Rosie Scammell is a British journalist with extensive experience reporting for leading international news organizations. She has been based in Italy since 2012 and covers the Vatican for RNS.
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Pope Talks About Gays, Annulments in New Book
A new book-length interview with Pope Francis gives fresh insight into his view of gay parishioners, marriage annulments, and other hot topics being debated by Catholics globally.
Pope Francis: Will You Have Tequila for Me When I’m in Mexico?
Pope Francis’ visit to Mexico next month is supposed to be more of a pilgrimage than a spring break, but a viral video of the pontiff joking about tequila with a Mexican man in St. Peter’s Square captures the voluble enthusiasm that is likely to greet the first Latin American pontiff.
In the video, Francis can be seen walking around St. Peter’s Square, flanked by his security detail as he greets the faithful, when a man shouts from the crowd, catching the pontiff’s attention.
“Pope! We’ll be waiting for you in Mexico! Mexico, Pope!” the man yells above the din.
“Welcome to Mexico in February!”
“With tequila?” responds the leader of the world’s 1.2 billion Catholics.
Mother Teresa Sainthood Set for September
Pope Francis has given final clearance for Mother Teresa — called “the saint of the gutters” for her work with the poor in India — to become an official saint, a move welcomed by the archbishop of Calcutta as “a real Christmas gift” from the pontiff.
Francis took the step by signing a decree declaring that the inexplicable 2008 recovery of a Brazilian man who suddenly woke from a coma caused by a viral brain infection was due to the intercession of the Albanian nun, who died in 1997.
Pope Francis Warns Pilgrims: 'Don't Get Conned — Salvation Is Free!'
Pope Francis is warning Catholics about con artists demanding money to pass through a holy door, such as the one opened in St. Peter’s Basilica and other churches for the Vatican’s jubilee year, telling them salvation cannot be bought.
“Be careful that there’s not someone a bit quick and too cunning that tells you that you must pay. No! You don’t pay for salvation. You don’t buy salvation. The door is Jesus, and Jesus is free!” the pope told crowds gathered Dec. 16 for his weekly audience in St. Peter’s Square.
Holy doors are being opened in cathedrals around the world as part of the jubilee year, which opened on Dec. 8 and runs until Nov. 20, 2016. The Catholic Church teaches that in making a pilgrimage through one such door, they evoke the passage from sin to grace.
Mexico Trip: Pope to Visit Ciudad Juarez Prison, Address Border Issues
Pope Francis will visit a prison and celebrate Mass in Ciudad Juarez, the Mexican border city plagued by violence in recent years, the Vatican has said in an announcement of details of the pontiff’s upcoming visit to Mexico.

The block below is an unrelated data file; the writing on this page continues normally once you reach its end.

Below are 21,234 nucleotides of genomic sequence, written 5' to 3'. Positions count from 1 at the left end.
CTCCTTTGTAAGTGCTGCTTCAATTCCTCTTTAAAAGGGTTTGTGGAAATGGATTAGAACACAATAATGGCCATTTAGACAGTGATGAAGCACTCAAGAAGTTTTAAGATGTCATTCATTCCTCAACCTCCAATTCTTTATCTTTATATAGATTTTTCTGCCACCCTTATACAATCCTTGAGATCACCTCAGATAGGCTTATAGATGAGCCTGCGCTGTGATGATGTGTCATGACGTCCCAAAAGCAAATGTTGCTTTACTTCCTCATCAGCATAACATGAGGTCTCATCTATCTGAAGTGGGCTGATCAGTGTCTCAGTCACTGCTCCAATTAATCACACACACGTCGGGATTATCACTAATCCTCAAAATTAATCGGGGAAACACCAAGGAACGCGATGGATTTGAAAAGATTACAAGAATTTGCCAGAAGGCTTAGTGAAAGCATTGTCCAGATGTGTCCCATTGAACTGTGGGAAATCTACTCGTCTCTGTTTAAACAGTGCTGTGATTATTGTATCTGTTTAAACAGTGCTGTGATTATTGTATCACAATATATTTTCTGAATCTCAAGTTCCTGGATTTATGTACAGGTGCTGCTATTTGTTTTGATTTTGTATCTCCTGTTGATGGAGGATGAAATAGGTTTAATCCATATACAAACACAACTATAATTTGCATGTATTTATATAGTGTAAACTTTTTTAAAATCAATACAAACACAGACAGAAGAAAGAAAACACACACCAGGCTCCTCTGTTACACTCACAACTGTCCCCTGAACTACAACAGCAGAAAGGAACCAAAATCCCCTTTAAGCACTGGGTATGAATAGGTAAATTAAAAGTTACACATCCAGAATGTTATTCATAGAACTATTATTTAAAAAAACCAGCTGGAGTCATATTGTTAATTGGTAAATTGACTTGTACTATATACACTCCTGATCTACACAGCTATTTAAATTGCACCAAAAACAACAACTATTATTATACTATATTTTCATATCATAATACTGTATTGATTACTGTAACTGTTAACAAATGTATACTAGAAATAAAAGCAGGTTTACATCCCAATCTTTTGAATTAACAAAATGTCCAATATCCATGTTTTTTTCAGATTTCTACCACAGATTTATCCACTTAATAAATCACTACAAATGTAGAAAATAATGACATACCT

The pope’s visit to Ciudad Juarez will conclude his six-day Mexico tour, starting on Feb. 12. The stop will draw attention to drug-related violence and the U.S. policy on migration.
While in the city on Feb. 17, Francis will tour a prison, meet with workers, and celebrate Mass at the fairgrounds close to the border. Around 220,000 people are expected to attend the Mass, with tickets offered to parishes on both sides of the Mexico-U.S. border.
Vatican Told to Get Tough on Those Caught Laundering Money
A European financial crimes watchdog on Dec. 15 called on the Vatican to prosecute those caught money laundering, stating the Holy See must act to ensure the success of its financial reforms.
“There is a need now for the anti-money laundering and counter terrorist financing system, to deliver effective results in terms of prosecutions, convictions and confiscation,” said the report by the Council of Europe’s Moneyval oversight agency.
Although the Holy See has adopted new legislation in recent years to tackle money laundering within the city-state, there have been no indictments or prosecutions as a result of the new rules.
Pope Calls on World Leaders to Implement Paris Climate Deal
Pope Francis hailed the “historic” climate change agreement signed in Paris, urging the international community to swiftly implement the deal.
Speaking to the faithful in St. Peter’s Square on Dec. 13, Francis called on world leaders to act on the unprecedented environmental agreement signed on Dec. 12 by nearly 200 countries.
“The conference on climate has just finished in Paris with the adoption of an agreement, defined by many as historic. Carrying it out will require a unanimous commitment and generous dedication on everyone’s part,” he said.